• Discuss hypothetical situations and ask children how they would react
  • Teach adaptive problem-solving skills
  • Some therapies include parents
Drug Therapies for Conduct Disorder
  • Stimulants - conduct disorder often comorbid with ADHD
  • Antidepressants - SSRIs, SNRIs
  • Antipsychotics - Haldol, Mellaril
  • Mood stabilizers - lithium, anticonvulsants
Separation Anxiety Disorder
  • Excessive anxiety concerning separation from home or from people to whom the individual is attached
  • Likely to be categorized within anxiety disorders in DSM
  • Duration for at least 4 weeks
  • Onset before 18 years
  • Extreme anxiety, distress, relutance to go anywhere, physical symptoms
Biological Factors of SA
  • Families with anxiety, depressive disorders
  • More heritable in girls than boys
  • High behavioral inhibition - shy, fearful, irritable, cautious, quiet
Psychological and Sociocultural Factors
  • Modeling from parents
  • Parents who are more intrusive, controlling, critical, negative
  • Primate studies - some rhesus monkeys seem to be born behaviorally inhibited, but the extent to which they developed serious signs of anxiety depended on the parenting
Treatments for SA
  • CBT - coping skills, challenging cognitions, introduce periods of separation
  • Drugs - antidepressants, antianxiety meds, stimulants
Elimination Disorders
  • Control over bladder/bowel movements
  • Experiences of shame/distress for losing control
  • Enuresis
  • Encopresis
Enuresis
  • Bed wetting at least 2x/week for 3 months
  • Most only wet bed at night
  • Some wet during the day, at school - socially anxious about using public toilets
  • Runs in families
  • Caused by distress from disruptions of family dysfunction
  • Due to inappropriate/lax toilet training
  • Treated with antidepressants
  • Synthetic antidiuretic - desmopressin - concentrates urine to reduce urine output
  • Bell and pad method - sleeps on a pad with a sensory device that detects uring, if child wets bed, bell rings and wakes child - uses CC to help child learn when it has a full bladder and needs to urinate
Encopresis
  • Repeated defecation into clothing or onto floor
  • One event a month for at least 3 months, at least 4 years old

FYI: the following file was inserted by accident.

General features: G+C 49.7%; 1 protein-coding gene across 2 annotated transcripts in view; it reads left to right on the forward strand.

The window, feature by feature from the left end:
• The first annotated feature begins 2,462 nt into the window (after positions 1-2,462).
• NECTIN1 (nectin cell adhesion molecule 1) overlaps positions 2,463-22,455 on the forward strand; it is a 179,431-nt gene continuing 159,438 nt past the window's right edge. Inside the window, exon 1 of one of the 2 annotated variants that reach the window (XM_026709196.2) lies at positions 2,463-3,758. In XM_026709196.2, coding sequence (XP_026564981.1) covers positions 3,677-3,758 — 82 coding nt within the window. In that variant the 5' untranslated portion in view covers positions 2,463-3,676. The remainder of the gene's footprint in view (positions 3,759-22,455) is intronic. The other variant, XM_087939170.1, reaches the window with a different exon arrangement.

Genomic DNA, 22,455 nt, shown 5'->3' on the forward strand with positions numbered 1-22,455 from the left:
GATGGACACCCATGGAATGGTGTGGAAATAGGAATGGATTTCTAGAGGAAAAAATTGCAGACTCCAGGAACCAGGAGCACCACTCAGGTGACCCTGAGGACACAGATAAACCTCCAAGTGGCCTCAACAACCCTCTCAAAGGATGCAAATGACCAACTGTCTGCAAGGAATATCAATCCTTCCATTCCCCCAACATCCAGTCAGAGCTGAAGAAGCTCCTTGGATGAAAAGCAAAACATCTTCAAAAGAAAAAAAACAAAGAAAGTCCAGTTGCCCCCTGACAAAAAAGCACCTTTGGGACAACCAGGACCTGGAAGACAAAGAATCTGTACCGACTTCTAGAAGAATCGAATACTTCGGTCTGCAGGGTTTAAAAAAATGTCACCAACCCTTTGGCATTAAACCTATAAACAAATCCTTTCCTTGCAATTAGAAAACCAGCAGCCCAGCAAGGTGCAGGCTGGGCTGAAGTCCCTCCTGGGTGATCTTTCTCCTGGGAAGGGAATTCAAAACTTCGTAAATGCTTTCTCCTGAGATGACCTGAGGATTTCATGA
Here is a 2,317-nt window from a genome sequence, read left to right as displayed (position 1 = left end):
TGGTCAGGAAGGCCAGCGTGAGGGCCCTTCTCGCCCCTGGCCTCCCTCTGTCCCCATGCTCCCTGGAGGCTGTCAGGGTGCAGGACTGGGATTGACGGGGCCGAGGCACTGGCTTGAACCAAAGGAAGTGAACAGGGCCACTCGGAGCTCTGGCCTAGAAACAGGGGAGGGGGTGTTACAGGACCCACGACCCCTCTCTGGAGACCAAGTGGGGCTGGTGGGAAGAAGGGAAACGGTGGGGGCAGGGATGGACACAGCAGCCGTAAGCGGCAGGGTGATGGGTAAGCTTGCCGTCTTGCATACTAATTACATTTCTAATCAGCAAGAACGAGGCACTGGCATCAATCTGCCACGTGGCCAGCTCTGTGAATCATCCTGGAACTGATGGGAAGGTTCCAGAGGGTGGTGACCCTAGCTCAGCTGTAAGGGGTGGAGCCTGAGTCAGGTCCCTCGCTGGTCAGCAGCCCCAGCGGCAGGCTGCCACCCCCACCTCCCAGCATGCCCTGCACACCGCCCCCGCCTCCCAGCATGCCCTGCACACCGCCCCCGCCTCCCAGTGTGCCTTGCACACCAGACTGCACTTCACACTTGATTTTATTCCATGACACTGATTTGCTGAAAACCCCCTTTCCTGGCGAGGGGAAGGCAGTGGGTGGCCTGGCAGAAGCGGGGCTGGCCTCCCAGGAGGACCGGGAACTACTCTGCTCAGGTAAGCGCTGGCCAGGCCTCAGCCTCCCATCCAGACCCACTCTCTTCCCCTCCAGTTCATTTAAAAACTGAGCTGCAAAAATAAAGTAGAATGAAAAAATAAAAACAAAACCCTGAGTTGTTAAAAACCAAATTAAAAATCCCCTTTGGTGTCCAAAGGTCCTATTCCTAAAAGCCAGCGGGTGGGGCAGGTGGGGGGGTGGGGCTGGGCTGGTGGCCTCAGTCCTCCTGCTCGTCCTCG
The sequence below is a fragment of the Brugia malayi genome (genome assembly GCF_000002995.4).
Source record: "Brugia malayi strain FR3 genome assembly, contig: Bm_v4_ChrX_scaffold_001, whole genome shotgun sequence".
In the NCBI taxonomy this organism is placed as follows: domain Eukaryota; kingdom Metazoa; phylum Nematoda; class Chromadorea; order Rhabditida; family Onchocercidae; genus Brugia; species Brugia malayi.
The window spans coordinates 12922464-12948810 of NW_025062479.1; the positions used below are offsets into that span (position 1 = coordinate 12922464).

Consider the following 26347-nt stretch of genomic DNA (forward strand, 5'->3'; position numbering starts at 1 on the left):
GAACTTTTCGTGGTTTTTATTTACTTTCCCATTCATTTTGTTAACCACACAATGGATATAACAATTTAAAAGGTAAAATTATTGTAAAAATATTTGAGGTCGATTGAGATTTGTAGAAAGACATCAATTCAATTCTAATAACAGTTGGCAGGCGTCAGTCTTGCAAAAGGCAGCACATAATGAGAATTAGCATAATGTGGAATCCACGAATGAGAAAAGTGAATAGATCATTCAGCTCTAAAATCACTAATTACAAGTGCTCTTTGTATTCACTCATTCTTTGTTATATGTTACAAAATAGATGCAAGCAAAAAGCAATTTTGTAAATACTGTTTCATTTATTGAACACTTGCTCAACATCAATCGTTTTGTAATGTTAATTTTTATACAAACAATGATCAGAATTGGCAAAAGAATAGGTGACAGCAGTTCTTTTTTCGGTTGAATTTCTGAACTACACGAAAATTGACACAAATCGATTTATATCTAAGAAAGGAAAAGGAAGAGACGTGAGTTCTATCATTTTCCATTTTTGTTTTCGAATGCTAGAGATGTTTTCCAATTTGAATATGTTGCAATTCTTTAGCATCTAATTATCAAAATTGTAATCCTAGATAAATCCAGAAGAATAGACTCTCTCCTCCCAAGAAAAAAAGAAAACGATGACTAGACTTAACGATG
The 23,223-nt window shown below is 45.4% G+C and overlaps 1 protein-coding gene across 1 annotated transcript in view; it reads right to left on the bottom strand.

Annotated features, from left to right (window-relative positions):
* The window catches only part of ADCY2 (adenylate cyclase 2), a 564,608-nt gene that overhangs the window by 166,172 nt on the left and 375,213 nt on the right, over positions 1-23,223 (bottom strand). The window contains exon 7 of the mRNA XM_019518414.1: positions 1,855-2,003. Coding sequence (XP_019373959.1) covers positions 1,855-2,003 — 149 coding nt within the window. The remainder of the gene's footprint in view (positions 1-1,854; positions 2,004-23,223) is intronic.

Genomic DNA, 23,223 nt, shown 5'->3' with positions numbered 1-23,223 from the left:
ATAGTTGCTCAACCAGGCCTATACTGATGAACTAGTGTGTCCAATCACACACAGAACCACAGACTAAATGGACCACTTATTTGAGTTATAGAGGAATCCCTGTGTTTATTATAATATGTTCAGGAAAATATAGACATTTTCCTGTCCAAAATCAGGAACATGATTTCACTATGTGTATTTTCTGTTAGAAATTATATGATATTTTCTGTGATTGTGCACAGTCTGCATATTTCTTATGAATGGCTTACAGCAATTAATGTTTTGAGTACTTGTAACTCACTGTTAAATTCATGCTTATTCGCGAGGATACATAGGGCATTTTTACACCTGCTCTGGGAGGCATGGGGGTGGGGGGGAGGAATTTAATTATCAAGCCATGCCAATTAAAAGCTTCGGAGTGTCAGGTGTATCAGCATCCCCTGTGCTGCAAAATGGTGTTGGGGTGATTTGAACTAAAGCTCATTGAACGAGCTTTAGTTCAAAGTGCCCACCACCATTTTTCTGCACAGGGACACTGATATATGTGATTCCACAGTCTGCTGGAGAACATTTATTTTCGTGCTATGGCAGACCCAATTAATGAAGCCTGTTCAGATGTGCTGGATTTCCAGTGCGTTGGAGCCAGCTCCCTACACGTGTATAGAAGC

• Rarer than enuresis
  • Usually begins after one or more episodes of severe constipation
  • Conspitation can cause distention of colon - decreasing child's ability to detect urge to have a bowel movement
  • Treated by medications to clear colon - laxatives, increase in dietary fiber
  • Behavioral treatment - relaxation techniques and rewards
Learning Disorders
  • Significantly below expected performance on standardized tests
  • Reading disorder - defecits in reading, apparent by 4th grade - renamed dyslexia
  • Mathematics disorder - apparent by 2nd/3rd grade - renamed dyscalculia
  • Disorder of written expression - trouble writing legibly, constructing sentences - renamed learning disability
Motor Skills Disorder
  • Developmental coordination disorder - deficits in walking, running, holding objects
Communication Disorder
  • Trouble communicating verbally
  • Expressive language disorder - limited vocabulary, difficulty learning new words
  • Mixed receptive-expressive language disorder - problems understanding language produced by others
  • Phonological disorder - use wrong speech sounds for their age (wabbit for rabbit, bu for blue)
  • Stuttering - repetition of sounds, syllables, whole words, or short phrases
Causes for Disorders of Cognitive, Motor, and Communication Skills
  • Broca's area - ability to articulate and analyze words
  • Occipitotemporal region
  • Parietotemporal region
  • Environmental factors - lead poisoning, birth defects, low socioecoomic status

Treatments for Disorders of Cognitive, Motor, and Communication Skills
  • Therapies designed to build missing skills
  • Individualized Education Plan (IEP)
  • Specialized instruction can actually change brain functioning
Mental Retardation
  • Deficits in a wide range of skills
  • Significantly sub-average intellectual functioning
  • Mild mental retardation - can feed/dress themselves without help, can talk and write in simple terms, IQ betwen 50 and 70